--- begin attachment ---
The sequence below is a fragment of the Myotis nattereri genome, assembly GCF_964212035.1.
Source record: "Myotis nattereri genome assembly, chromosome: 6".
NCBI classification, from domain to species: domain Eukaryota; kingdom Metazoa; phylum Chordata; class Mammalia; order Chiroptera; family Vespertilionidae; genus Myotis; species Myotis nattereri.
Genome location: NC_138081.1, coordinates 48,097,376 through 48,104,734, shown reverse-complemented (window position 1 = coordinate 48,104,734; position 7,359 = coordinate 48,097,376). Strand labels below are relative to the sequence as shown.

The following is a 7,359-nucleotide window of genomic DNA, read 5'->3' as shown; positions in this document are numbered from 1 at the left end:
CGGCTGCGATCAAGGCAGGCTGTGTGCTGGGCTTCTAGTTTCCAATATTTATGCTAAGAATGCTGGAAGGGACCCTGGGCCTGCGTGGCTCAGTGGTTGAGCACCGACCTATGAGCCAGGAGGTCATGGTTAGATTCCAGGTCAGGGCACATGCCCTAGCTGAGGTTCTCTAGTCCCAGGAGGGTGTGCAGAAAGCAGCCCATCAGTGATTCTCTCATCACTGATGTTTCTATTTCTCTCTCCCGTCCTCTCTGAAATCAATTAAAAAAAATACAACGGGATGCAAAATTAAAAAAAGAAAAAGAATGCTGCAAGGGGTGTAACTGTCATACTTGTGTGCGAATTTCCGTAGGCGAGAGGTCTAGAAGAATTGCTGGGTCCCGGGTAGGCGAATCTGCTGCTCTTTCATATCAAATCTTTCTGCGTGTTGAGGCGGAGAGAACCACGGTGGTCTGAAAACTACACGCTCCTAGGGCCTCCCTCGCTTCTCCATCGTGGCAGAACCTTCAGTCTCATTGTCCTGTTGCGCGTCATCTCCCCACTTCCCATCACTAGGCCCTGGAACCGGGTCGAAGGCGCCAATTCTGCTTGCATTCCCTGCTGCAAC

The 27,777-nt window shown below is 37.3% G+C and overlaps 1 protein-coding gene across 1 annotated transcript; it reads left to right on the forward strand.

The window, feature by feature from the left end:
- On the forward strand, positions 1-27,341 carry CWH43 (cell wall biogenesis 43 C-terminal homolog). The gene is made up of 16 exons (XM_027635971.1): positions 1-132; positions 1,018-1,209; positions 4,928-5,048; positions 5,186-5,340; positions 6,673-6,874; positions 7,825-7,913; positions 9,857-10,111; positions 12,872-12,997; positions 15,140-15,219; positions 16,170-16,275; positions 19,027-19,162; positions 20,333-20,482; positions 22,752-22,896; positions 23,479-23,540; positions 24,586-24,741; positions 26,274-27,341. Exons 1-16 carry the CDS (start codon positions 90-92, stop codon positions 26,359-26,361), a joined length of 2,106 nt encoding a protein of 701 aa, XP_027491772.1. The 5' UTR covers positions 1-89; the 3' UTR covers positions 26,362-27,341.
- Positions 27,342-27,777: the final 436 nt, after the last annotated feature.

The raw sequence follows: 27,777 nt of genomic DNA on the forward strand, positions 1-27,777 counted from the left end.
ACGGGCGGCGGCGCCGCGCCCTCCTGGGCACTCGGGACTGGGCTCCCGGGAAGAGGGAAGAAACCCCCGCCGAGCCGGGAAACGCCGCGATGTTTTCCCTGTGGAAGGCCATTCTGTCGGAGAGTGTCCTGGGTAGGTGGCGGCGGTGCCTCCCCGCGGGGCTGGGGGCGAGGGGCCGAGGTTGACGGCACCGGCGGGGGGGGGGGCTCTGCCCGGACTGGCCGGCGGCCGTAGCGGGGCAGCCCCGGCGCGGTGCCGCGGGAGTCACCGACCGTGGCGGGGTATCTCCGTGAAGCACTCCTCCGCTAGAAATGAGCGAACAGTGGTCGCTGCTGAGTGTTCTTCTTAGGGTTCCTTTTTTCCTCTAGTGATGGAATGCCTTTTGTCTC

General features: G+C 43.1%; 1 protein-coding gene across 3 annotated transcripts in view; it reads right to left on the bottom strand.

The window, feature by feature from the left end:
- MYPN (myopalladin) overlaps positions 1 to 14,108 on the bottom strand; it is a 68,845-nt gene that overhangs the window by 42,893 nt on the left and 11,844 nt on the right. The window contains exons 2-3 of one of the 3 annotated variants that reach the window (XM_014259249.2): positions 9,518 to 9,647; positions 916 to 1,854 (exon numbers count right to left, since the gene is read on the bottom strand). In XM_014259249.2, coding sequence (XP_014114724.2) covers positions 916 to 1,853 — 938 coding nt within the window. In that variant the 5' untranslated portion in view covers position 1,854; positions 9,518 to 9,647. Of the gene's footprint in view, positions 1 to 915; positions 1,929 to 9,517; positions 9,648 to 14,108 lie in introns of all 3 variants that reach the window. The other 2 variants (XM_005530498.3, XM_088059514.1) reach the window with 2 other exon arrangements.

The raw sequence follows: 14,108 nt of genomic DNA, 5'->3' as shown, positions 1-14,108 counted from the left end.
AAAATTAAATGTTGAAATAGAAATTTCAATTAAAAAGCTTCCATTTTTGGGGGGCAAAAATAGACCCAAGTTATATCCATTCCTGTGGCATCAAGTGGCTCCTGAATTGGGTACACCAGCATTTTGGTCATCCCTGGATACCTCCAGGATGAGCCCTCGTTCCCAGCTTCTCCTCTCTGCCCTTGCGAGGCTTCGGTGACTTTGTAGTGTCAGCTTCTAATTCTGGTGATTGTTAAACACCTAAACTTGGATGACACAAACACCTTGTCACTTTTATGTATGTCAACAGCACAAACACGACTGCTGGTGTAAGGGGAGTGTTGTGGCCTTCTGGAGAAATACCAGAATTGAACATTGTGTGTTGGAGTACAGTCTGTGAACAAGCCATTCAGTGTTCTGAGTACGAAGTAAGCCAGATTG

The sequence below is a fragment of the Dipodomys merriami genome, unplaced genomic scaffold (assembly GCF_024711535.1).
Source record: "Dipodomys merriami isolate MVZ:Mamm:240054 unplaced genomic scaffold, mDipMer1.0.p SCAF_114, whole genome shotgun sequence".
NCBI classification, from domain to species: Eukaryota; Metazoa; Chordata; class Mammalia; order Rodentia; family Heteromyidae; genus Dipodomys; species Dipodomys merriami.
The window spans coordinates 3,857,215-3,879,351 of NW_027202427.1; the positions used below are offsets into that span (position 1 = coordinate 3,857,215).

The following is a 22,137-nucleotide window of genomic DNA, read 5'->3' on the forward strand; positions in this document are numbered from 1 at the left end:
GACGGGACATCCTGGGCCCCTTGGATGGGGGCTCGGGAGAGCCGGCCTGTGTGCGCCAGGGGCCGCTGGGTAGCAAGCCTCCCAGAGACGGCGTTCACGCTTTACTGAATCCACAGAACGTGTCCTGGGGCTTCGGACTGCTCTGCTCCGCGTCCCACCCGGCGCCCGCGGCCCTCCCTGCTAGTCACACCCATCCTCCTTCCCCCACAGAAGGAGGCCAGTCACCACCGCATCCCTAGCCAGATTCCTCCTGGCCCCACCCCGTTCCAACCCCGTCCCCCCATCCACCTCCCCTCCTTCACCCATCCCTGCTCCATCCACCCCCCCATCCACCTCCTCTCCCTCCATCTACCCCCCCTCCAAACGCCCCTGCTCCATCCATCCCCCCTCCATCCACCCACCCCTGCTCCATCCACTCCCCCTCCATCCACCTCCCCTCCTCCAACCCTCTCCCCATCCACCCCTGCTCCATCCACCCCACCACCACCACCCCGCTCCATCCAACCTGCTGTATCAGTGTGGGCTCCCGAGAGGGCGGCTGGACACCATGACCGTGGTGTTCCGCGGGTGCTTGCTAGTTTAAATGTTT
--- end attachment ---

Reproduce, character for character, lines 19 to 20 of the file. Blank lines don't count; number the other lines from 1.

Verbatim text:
Source record: "Dipodomys merriami isolate MVZ:Mamm:240054 unplaced genomic scaffold, mDipMer1.0.p SCAF_114, whole genome shotgun sequence".
NCBI classification, from domain to species: Eukaryota; Metazoa; Chordata; class Mammalia; order Rodentia; family Heteromyidae; genus Dipodomys; species Dipodomys merriami.